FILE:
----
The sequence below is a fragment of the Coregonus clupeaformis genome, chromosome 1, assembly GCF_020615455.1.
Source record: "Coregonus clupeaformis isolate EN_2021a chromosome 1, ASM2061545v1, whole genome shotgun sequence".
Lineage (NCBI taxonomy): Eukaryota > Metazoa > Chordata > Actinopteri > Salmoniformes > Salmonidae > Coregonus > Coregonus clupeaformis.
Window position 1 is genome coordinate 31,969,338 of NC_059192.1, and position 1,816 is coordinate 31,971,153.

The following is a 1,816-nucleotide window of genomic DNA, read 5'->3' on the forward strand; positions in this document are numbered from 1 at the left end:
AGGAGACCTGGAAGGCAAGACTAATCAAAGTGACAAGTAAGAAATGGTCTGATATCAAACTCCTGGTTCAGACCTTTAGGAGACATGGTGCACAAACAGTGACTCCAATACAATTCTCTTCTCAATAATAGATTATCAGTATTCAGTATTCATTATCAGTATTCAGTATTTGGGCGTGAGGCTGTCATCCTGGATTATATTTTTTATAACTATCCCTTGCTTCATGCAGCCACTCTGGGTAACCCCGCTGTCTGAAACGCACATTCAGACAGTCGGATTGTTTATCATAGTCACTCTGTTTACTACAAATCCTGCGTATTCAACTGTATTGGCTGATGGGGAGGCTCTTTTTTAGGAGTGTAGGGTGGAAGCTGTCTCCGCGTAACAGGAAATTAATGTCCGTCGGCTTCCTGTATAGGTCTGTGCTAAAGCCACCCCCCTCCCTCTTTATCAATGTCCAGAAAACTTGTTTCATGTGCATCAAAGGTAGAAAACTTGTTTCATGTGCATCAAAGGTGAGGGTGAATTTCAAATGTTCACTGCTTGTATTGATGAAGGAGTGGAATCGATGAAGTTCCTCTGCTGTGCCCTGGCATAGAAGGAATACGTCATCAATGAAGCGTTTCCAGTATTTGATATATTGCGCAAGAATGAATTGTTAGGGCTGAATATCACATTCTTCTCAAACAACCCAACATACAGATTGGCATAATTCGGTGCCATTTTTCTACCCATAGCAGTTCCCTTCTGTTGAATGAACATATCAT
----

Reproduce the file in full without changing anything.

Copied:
The sequence below is a fragment of the Coregonus clupeaformis genome, chromosome 1, assembly GCF_020615455.1.
Source record: "Coregonus clupeaformis isolate EN_2021a chromosome 1, ASM2061545v1, whole genome shotgun sequence".
Lineage (NCBI taxonomy): Eukaryota > Metazoa > Chordata > Actinopteri > Salmoniformes > Salmonidae > Coregonus > Coregonus clupeaformis.
Window position 1 is genome coordinate 31,969,338 of NC_059192.1, and position 1,816 is coordinate 31,971,153.

The following is a 1,816-nucleotide window of genomic DNA, read 5'->3' on the forward strand; positions in this document are numbered from 1 at the left end:
AGGAGACCTGGAAGGCAAGACTAATCAAAGTGACAAGTAAGAAATGGTCTGATATCAAACTCCTGGTTCAGACCTTTAGGAGACATGGTGCACAAACAGTGACTCCAATACAATTCTCTTCTCAATAATAGATTATCAGTATTCAGTATTCATTATCAGTATTCAGTATTTGGGCGTGAGGCTGTCATCCTGGATTATATTTTTTATAACTATCCCTTGCTTCATGCAGCCACTCTGGGTAACCCCGCTGTCTGAAACGCACATTCAGACAGTCGGATTGTTTATCATAGTCACTCTGTTTACTACAAATCCTGCGTATTCAACTGTATTGGCTGATGGGGAGGCTCTTTTTTAGGAGTGTAGGGTGGAAGCTGTCTCCGCGTAACAGGAAATTAATGTCCGTCGGCTTCCTGTATAGGTCTGTGCTAAAGCCACCCCCCTCCCTCTTTATCAATGTCCAGAAAACTTGTTTCATGTGCATCAAAGGTAGAAAACTTGTTTCATGTGCATCAAAGGTGAGGGTGAATTTCAAATGTTCACTGCTTGTATTGATGAAGGAGTGGAATCGATGAAGTTCCTCTGCTGTGCCCTGGCATAGAAGGAATACGTCATCAATGAAGCGTTTCCAGTATTTGATATATTGCGCAAGAATGAATTGTTAGGGCTGAATATCACATTCTTCTCAAACAACCCAACATACAGATTGGCATAATTCGGTGCCATTTTTCTACCCATAGCAGTTCCCTTCTGTTGAATGAACATATCAT